Euro Coinage

Europe Tosses Small Change

  • Why it matters

    Why it matters

    • In the euro zone, getting rid of small-denomination coins heralds the end of cash, critics say. But others think it could actually keep cash alive.
  • Facts


    • From next year, Italy plans to stop minting its sorely underused one- and two-cent coins to save money. Germany will be watching to decide whether it should follow suit.
    • The Dutch, Belgians, Finns and most recently, the Irish have already removed these coins from circulation.
    • Retailers round prices up or down to the nearest five cents, for cash payments only.
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Man Sweeps Coins from Trevi Fountain
Shall I round up or down? Source: Corbis Historical/Getty Images

For millions of Europeans, one- and two-cent coins are an annoyance rather than a means of payment. But that’s not the only issue. The copper costs more than the face value of the coins, and ticket and vending machines that accept them are few and far between.

The Dutch, Belgians, Finns and most recently, the Irish have already removed them from circulation. Retailers in those countries round prices up or down to the nearest five cents for cash payments.

Now Italy plans to follow suit next year, and is the largest of the euro zone countries to do so. By phasing out the pieces, Italy would save an estimated €20 million a year. Other leading members of the currency bloc, including Germany and France – where consumers tend to pay close attention to exact pricing – will be watching with keen interest.

Phasing out small change would “open the door to a wild rounding-up of prices"

In Italy, consumer watchdogs say that eliminating low-denomination coins will stoke inflation. Carlo Rienzi, president of the consumer protection group Codacons, said it will “open the door to a wild rounding-up of prices in the retail trade.”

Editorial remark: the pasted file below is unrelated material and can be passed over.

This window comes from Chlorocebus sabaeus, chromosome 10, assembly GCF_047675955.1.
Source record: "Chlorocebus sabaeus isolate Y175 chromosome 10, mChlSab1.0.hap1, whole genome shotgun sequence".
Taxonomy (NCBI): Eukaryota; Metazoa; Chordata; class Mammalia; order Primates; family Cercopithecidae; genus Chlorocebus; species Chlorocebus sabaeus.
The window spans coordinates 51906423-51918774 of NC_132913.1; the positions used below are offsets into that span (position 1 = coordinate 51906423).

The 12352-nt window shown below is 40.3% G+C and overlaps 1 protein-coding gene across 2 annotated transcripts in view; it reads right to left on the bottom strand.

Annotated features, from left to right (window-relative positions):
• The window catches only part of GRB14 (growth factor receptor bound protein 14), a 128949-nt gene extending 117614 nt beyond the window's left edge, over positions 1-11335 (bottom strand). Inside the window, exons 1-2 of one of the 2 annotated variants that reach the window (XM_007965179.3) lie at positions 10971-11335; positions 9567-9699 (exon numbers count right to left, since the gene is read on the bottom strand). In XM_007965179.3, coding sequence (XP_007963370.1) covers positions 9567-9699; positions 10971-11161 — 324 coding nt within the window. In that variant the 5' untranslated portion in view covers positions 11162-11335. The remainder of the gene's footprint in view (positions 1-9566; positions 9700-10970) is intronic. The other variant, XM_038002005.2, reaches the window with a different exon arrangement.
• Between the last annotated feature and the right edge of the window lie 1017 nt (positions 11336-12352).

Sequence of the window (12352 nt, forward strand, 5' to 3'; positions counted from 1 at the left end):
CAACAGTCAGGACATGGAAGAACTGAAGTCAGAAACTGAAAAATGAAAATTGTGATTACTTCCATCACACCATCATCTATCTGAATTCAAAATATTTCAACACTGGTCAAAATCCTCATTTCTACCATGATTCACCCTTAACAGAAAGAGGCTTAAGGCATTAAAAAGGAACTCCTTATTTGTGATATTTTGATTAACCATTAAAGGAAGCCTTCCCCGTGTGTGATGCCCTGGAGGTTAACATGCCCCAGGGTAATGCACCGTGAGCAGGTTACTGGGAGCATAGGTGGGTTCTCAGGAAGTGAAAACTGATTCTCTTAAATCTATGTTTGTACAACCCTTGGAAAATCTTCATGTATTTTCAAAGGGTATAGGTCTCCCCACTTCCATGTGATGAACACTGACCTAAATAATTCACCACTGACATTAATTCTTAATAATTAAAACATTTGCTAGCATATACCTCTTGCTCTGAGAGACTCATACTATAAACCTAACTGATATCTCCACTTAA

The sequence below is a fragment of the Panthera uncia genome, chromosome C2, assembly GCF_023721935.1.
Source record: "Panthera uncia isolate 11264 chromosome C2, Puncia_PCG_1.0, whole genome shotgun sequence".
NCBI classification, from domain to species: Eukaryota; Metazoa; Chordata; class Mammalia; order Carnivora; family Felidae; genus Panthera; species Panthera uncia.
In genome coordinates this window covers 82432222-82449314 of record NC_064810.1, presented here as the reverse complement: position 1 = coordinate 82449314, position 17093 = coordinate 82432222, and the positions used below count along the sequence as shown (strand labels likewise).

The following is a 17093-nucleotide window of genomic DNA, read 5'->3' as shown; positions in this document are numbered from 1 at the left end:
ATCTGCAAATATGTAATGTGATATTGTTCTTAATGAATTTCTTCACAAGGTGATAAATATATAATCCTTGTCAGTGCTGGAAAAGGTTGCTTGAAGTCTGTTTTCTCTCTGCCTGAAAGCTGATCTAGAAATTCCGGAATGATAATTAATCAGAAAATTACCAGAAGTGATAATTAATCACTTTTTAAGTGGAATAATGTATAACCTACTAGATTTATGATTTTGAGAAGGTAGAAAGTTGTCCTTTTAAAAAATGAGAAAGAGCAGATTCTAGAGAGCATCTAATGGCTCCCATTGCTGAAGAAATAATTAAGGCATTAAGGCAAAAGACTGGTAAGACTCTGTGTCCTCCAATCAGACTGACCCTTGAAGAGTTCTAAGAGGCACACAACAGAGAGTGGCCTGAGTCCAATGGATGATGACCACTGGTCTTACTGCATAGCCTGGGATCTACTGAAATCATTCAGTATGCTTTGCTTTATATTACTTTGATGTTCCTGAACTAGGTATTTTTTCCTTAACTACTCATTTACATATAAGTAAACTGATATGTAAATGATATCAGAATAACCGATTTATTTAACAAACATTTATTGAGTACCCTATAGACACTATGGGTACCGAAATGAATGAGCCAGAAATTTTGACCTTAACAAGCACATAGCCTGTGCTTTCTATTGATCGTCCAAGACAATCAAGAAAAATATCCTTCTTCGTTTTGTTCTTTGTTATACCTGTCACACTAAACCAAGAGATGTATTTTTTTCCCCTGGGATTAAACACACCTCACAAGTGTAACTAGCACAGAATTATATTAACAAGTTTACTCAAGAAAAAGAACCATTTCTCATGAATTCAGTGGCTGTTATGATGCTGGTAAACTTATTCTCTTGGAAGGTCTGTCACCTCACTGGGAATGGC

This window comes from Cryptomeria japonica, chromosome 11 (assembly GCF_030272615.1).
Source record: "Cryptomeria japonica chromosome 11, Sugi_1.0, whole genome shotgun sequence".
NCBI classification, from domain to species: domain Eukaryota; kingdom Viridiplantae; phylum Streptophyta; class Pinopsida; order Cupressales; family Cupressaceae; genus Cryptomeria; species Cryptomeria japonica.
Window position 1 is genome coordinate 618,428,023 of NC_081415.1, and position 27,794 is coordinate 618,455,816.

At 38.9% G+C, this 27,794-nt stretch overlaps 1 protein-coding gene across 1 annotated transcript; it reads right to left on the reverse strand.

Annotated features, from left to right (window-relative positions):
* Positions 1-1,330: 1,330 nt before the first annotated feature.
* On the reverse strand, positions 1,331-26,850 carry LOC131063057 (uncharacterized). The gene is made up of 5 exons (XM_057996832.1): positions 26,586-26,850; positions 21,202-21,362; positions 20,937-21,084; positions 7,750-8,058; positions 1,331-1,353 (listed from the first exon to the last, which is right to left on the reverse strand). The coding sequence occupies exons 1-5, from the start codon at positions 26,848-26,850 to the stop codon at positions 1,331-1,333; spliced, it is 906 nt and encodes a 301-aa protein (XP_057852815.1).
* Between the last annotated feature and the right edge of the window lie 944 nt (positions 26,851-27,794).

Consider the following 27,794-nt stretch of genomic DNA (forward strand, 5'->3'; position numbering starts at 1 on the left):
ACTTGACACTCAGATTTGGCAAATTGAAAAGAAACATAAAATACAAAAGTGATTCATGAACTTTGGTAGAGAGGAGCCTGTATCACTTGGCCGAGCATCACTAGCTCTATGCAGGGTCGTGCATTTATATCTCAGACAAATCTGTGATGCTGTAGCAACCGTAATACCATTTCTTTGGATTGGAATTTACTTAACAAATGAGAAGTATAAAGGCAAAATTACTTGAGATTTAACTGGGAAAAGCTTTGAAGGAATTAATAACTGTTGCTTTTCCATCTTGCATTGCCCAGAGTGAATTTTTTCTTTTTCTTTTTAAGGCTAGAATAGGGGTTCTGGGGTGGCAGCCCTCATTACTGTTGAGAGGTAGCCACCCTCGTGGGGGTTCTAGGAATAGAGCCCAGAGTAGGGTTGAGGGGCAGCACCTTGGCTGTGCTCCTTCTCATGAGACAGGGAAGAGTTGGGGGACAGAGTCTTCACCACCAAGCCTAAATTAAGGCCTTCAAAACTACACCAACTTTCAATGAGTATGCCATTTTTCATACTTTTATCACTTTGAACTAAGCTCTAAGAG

The Italian finance ministry has said it will issue rules on rounding prices, applicable to cash payments only, while Italy’s cartel authority has pledged to monitor price movements, but Mr. Rienzi said this wouldn’t help. When Italy switched from the lira to the euro in 2002, retailers systematically broke rules on the rounding of prices, he said.

Nevertheless, 67 percent of Italians favor saying “arrividerci” to small change, according to a readers’ poll by Italian newspaper Il Mattino. In Germany, a smaller majority of 57 percent favors getting rid of the one- and two-cent coins, according to a poll last year by the myMarktforschung research group.

Whether Europe’s largest economy could follow suit is unclear. That’s partly because Germans tend to prefer cash over cards more than most other European countries, and are suspicious of any moves that could lead to cash being phased out. An effort to put limits on large cash payments last year was fiercely opposed by many.

The euro’s 19 member states have sovereign rights over the issuance of coins. It’s a different story with bank notes, the domain of the European Central Bank and national central banks.

One- and two-cent coins will remain legal tender in countries that no longer mint them, or that do so in small quantities. Complete abolition can only be decided at the European level. That would be an enormous logistical challenge: billions of these coins are officially in circulation, although many have disappeared into the backs of sofas and children’s piggy banks.

In Germany, every resident held an average 200 such coins in 2015. Gerald Mann, a professor of economics at Munich University of Applied Sciences, said getting rid of them would boost efficiency and benefit retailers and shoppers alike.

“Unlike what many people assume, eliminating small coins doesn’t have to be the beginning of the end of cash. It could even help cash survive because costs will be cut,” said Mr. Mann.

German retailers’ federation HDE is no fan of the coins, but opposes voluntary guidelines to rounding prices as long as the money remains legal tender.


Elisabeth Atzler has been a banking correspondent of Handelsblatt in Frankfurt since 2012 and Regina Krieger is Handelsblatt’s Italy correspondent, based in Milan. To contact the authors: and

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